ALA’s Home Library Suggestions for Families

Need help knowing what books to buy for your kids? The American Library Association wants to help:

The ALA-Children’s Book Council (CBC) Joint Committee, with cooperation from the ALSC’s Quicklists Consulting Committee, has created the four bibliographies below, “Building a Home Library,” to provide guidance to parents, grandparents, and others interested in assembling a high-quality library for their children at home.

The lists are sort of skimpy; this wouldn’t be much of a library. And it skews heavily towards commercially popular books from the last few years (Walter Dean Myer’s Monster, Louis Sachar’s Holes, for example)–not that those books aren’t worthwhile, just that are they the best cornerstones of a home library? They seem more like books to check out from the library to me.

I posted my own list of Essential Books For Children, which got some great responses in the comment thread. And this post is in honor of a manuscript I read today for work which happened to be the new novel by an author who appears on this list not once, but twice. Go fish!

2 thoughts on “ALA’s Home Library Suggestions for Families”

  1. My idea of a home library is books that get used again. And again. My mother only has one to four books in the house, the one she is reading, and those she has finished by not given away and those she plans to read next.

    I, on the other hand, have five bookshelves, not counting the two for horses and programming – and boxes and piles, etc. And I have very few books I have read only once. Many fewer that I didn’t finish.

    I looked at the ALA lists, and they seem .. socially relevant. I can see these as a ‘must read’ list, but other than the toddler lists, I can’t see many of the titles getting used again. And the lists were grossly short of references, those things we need to keep handy. Such as dictionary, Bible or other faith-related materials – I also have a couple hymnals. I have some programming books, The Encyclopedia of the Horse, How To Be Your Own Veterinarian (Sometimes), and some Recorder and piano (for the melody lines) music books.

    Like you said, I could see borrowing most of those books, but I didn’t see that many that would warrant re-reading enough to buy them. And I think buying books and reading them only once sends a disturbing message to your children, about values, about books, and about the difference between clutter and possessions.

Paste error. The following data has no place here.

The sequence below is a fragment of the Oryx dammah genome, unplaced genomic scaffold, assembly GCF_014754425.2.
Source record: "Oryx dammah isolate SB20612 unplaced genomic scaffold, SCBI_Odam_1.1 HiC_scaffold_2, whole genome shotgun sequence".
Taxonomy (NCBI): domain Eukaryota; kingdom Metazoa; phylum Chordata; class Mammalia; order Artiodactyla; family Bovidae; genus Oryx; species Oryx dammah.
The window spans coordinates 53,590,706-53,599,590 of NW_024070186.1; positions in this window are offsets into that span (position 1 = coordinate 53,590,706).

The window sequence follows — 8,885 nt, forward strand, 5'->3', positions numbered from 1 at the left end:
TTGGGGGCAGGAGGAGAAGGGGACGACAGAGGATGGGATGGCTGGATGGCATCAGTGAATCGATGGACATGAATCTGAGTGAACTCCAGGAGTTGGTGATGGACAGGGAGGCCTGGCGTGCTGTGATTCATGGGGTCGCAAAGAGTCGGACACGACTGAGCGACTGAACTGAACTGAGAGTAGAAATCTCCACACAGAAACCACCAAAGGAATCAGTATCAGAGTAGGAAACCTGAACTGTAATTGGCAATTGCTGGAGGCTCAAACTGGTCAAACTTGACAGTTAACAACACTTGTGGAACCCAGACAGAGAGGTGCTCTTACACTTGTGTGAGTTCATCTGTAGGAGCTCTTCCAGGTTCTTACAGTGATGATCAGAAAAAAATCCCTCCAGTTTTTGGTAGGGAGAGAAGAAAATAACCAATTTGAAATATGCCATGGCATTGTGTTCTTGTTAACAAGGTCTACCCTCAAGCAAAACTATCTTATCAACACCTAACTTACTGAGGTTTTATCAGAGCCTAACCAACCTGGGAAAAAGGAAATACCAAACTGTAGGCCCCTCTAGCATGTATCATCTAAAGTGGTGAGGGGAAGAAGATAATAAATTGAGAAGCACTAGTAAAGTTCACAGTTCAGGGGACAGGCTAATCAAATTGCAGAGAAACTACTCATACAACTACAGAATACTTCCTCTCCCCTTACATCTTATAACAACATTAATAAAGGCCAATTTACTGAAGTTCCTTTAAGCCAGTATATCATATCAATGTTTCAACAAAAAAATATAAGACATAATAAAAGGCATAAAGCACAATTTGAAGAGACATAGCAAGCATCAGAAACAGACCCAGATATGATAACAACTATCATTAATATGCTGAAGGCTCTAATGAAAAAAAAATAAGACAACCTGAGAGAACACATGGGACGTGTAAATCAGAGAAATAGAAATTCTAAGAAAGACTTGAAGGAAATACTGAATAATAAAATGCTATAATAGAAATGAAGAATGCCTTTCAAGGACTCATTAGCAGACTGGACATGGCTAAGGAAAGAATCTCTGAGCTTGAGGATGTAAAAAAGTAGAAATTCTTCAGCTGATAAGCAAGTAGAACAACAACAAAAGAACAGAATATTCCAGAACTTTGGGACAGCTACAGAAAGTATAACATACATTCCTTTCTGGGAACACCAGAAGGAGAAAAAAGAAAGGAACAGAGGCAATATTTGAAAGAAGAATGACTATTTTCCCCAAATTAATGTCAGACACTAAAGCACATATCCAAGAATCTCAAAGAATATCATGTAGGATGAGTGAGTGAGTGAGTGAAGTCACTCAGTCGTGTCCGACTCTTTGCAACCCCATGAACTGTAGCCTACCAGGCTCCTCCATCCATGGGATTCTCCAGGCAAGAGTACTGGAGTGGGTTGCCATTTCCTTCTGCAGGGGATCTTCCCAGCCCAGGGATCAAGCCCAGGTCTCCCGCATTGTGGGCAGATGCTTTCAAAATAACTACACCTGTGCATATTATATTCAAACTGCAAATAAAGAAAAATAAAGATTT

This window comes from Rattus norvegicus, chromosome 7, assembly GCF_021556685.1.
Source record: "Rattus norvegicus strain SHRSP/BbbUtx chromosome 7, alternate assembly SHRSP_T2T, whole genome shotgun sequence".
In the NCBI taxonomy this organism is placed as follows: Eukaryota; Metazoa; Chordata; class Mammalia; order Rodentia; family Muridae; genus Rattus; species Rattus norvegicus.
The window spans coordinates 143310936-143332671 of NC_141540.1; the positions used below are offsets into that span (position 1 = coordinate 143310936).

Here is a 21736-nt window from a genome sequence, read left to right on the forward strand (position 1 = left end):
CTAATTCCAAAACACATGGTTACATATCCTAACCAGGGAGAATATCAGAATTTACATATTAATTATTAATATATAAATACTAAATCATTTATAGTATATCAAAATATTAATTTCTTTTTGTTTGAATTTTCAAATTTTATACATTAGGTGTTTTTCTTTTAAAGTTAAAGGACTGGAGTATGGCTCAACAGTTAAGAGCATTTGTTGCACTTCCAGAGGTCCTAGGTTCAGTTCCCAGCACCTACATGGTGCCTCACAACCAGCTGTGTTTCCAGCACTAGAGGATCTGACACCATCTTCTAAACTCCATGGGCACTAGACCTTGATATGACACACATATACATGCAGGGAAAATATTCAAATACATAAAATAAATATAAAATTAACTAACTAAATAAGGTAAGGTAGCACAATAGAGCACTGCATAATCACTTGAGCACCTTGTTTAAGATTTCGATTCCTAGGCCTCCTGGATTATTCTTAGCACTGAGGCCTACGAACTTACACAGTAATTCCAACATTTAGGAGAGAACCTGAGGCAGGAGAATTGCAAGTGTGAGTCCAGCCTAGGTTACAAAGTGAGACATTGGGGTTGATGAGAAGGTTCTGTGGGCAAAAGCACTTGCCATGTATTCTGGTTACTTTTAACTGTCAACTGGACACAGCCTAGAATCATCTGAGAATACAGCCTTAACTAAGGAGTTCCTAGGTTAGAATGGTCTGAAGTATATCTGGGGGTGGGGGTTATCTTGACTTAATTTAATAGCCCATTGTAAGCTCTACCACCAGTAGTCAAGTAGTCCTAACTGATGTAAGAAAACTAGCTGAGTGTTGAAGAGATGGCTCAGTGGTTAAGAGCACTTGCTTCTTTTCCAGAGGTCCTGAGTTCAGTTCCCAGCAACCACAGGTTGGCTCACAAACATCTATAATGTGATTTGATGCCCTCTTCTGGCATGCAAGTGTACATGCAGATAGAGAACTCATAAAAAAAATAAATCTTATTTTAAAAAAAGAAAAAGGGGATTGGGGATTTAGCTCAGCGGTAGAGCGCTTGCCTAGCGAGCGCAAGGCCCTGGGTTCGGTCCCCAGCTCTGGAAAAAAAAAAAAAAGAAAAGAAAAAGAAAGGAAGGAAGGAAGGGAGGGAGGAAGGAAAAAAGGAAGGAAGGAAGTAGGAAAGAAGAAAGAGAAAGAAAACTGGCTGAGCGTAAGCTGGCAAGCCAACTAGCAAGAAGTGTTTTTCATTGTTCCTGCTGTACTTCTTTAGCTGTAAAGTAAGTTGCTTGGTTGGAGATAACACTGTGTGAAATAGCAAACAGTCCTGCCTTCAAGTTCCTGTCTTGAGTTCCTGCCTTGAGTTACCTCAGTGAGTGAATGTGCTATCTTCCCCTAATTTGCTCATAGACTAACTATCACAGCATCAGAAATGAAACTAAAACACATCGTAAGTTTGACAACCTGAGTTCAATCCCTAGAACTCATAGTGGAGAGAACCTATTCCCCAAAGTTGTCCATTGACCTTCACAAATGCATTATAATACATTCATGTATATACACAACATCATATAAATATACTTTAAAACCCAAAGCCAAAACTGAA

Meng Weng Wong began years ago, I think while still in college. I stumbled on his student ‘books that made me Meng’ once, ten years ago. One of the books really impressed me, ‘Hope For The Flowers’ (Trina Paulas). That wasn’t on the ALA list, nor my favorites C D B and the sequel C D C by Steig. They had none of the Robin McKinley classics (Hero and the Crown, The Blue Sword, Beauty, Deerskin), and left out the Tamora Pierce, Anne McCaffrey, and Mercedes Lackey YA action adventure books. They had at least one book from 1940, yet ignored the ground-breaking YA speculative fiction from Andre Norton. They picked up Bradbury (The Illustrated Man) and skipped Robert Heinlein’s “Have Space Suit, Will Travel” and “Door Into Summer”.

    I didn’t see “Curious George”, I didn’t see Jim Kjelgaard’s “Big Red” or “Rufus the Red Tailed Hawk”.

    Perhaps theu limited their lists to what is available today in print. Which makes their list a bit of curious effort, since the chance that all the titles will be in print four (4) months from now is slim. And the lists will get steadily more obsolete. Which sends an interesting message to parents, thinking they need to buy their kids these particular books, if the parents want to be *good* parents.

    I think I would like to see a breakdown of books checked out more than once by the same person. Books checked out more than twice, over a period greater than a year, would appear to be worth noting. Books checked out a bunch of times could just be an uninteresting class project or popular movie tie-in.

    Not that I have any strong feelings, lol!

  2. Many good points–especially this one: “And I think buying books and reading them only once sends a disturbing message to your children, about values, about books, and about the difference between clutter and possessions.”

    Support your local library (I’m looking at you, Ian)!

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